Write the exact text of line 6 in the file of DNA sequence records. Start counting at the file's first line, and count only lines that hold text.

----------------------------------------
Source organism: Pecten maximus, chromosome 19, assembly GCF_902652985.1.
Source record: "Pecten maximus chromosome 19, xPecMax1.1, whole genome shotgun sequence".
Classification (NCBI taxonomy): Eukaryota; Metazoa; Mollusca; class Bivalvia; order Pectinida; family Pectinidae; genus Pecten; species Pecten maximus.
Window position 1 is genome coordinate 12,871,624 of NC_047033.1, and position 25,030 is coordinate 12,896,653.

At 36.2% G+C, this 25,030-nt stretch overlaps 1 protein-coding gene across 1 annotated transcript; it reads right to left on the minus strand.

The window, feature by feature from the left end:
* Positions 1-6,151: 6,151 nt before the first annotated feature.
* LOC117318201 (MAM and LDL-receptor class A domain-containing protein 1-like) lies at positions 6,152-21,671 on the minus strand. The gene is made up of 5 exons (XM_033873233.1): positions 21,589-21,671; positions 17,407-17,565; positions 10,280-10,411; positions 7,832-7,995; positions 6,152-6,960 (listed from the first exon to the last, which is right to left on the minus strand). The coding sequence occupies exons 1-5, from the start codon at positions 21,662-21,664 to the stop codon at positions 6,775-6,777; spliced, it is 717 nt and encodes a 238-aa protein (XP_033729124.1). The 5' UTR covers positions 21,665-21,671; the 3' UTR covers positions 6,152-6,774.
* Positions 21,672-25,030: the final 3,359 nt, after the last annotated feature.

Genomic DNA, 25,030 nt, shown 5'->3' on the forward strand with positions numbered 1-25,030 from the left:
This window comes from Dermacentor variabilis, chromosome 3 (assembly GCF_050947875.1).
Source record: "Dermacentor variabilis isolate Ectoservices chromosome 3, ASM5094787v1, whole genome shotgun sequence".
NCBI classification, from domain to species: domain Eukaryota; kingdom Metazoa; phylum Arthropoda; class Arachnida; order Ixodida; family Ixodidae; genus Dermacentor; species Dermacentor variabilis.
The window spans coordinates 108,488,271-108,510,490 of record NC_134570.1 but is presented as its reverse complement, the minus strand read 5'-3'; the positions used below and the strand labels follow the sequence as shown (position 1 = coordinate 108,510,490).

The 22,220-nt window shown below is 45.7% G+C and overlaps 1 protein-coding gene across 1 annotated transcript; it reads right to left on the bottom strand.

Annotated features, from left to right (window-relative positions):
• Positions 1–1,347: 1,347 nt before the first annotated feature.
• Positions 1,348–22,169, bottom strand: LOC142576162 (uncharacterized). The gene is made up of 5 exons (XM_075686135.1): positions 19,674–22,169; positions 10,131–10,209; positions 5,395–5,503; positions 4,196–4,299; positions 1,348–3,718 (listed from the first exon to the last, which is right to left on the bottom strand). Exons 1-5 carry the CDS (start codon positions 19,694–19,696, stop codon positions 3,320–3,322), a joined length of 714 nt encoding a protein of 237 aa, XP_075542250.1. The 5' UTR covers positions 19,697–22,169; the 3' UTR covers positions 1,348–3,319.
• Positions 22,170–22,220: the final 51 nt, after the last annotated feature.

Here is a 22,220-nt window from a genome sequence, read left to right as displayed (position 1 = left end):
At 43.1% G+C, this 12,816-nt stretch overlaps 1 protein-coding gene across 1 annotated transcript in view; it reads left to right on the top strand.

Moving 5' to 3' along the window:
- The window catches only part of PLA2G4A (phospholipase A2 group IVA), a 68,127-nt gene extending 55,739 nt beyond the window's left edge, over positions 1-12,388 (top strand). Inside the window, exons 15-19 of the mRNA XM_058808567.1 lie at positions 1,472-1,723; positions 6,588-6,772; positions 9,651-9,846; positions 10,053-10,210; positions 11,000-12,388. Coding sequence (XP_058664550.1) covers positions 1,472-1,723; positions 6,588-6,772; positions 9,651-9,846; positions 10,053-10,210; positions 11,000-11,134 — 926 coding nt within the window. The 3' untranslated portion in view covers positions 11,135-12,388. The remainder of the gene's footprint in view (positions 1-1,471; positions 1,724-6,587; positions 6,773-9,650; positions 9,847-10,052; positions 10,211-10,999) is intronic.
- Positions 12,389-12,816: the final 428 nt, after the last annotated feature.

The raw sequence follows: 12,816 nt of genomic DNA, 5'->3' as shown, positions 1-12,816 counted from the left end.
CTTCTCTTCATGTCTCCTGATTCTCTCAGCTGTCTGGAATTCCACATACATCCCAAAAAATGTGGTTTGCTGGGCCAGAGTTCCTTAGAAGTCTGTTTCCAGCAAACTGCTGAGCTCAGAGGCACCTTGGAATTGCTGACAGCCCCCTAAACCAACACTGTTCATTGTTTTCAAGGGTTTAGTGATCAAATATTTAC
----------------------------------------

The window, feature by feature from the left end: